For anyone wedded to the materialistic Scientism of the modern age … higher levels of Reality simply do not exist, because his faith excludes the possibility of their existence. He is like a man who, although in possession of a radio receiver, refuses to use it because he has made up his mind that nothing can be obtained from it but atmospheric noises.

Turning to the timeless question of how science and spirituality relate to one another — a question previously addressed by such monumental minds as Carl Sagan, Isaac Asimov, Ada Lovelace, Alan Lightman, Buckminster Fuller, and Jane Goodall — Schumacher writes:

Faith is not in conflict with reason, nor is it a substitute for reason. Faith chooses the grade of significance or Level of Being at which the search for knowledge and understanding is to aim. There is reasonable faith and there is unreasonable faith. To look for meaning and purpose at the level of inanimate matter would be as unreasonable an act of faith as an attempt to “explain” the masterpieces of human genius as nothing but the outcome of economic interests or sexual frustration.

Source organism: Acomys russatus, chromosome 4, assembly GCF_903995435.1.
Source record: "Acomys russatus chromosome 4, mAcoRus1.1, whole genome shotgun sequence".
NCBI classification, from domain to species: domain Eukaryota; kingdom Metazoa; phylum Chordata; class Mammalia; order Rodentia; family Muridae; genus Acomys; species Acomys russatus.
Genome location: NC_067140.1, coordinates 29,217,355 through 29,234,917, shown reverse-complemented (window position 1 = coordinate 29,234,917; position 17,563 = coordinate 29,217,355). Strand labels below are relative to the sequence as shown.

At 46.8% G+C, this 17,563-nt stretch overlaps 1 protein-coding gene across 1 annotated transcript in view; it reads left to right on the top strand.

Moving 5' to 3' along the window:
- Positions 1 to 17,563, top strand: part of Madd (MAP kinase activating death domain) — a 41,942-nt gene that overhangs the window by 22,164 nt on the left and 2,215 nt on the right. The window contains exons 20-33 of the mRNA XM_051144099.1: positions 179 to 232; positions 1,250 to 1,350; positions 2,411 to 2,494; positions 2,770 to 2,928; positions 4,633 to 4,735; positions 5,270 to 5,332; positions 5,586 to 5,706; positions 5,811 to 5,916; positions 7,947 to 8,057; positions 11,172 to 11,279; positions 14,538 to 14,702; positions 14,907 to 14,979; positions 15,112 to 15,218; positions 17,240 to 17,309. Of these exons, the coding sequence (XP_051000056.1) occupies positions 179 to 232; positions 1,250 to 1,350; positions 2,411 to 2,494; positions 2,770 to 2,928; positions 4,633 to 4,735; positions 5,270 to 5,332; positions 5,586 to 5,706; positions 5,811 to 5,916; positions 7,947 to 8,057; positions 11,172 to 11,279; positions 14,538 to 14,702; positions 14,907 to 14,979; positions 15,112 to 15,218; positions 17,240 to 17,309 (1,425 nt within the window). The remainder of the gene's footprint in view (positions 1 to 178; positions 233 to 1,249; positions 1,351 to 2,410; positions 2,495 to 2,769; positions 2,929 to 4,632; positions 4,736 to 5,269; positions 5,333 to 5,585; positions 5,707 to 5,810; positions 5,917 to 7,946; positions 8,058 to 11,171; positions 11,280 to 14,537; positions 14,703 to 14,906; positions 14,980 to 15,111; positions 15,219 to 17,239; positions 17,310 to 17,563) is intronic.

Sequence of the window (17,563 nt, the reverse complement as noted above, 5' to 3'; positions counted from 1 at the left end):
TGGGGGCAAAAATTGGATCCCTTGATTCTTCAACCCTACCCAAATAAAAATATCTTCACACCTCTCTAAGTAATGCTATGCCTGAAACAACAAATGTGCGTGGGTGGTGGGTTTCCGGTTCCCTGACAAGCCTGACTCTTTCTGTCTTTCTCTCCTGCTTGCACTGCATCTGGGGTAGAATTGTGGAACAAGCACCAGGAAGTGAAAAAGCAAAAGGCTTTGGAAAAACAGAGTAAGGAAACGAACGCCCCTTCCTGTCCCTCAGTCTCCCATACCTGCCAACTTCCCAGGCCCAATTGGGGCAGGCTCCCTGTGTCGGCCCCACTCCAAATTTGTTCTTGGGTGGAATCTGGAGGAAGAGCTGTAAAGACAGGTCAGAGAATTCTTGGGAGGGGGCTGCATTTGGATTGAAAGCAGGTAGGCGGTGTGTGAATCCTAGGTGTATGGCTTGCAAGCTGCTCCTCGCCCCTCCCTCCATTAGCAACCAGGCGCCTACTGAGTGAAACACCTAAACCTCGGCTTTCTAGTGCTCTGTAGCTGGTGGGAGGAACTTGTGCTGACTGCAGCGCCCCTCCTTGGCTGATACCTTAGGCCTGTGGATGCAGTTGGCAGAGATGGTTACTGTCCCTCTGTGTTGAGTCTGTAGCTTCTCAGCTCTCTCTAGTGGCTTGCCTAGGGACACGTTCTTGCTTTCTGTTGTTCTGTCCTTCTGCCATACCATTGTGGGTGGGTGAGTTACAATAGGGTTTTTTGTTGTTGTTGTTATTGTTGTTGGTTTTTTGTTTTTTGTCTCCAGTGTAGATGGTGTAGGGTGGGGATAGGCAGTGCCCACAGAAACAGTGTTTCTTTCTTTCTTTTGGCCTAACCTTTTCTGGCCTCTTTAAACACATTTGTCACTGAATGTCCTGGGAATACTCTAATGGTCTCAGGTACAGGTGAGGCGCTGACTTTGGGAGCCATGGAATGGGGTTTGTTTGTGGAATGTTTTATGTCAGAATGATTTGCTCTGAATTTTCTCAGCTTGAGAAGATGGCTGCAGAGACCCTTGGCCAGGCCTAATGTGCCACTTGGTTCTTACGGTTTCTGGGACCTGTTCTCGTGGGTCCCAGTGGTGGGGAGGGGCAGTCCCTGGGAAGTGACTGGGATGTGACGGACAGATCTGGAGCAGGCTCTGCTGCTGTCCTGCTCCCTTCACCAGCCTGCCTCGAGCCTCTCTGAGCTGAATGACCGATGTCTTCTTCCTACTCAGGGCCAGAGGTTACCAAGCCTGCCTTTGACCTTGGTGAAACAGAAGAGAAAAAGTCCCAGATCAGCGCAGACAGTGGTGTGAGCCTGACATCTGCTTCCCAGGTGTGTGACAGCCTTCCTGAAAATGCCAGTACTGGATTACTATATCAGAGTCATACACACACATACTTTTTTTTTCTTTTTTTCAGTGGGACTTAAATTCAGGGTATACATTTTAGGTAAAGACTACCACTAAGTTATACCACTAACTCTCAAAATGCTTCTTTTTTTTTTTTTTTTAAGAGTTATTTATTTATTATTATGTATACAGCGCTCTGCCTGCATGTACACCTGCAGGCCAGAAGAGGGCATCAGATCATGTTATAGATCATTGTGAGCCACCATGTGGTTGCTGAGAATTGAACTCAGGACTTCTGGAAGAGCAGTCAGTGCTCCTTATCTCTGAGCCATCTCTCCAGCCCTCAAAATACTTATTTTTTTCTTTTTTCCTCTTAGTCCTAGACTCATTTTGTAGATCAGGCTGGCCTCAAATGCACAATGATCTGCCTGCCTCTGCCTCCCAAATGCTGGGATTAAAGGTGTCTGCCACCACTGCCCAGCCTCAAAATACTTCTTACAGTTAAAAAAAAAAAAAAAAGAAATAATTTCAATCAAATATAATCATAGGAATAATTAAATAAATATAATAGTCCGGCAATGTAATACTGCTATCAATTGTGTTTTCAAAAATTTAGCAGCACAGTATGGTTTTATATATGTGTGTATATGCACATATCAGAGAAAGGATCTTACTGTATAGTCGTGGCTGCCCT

Citing 13th-century Persian poet and philosopher Rumi‘s famous line — “the eye of the heart, which is seventy-fold and of which these two sensible eyes are only the gleaners” — Schumacher revisits the notion of perceiving with something other than the intellect:

The power of “the Eye of the Heart,” which produces insight, is vastly superior to the power of thought, which produces opinions.

[...]

This is the process of gaining adaequatio, of developing the instrument capable of seeing and thus understanding the truth that does not merely inform the mind but liberates the soul.

[...]

Ideas produce insight and understanding, and the world of ideas lies within us. The truth of ideas cannot be seen by the senses but only by that special instrument sometimes referred to as “the Eye of the Heart,” which, in a mysterious way, has the power of recognizing truth when confronted with it.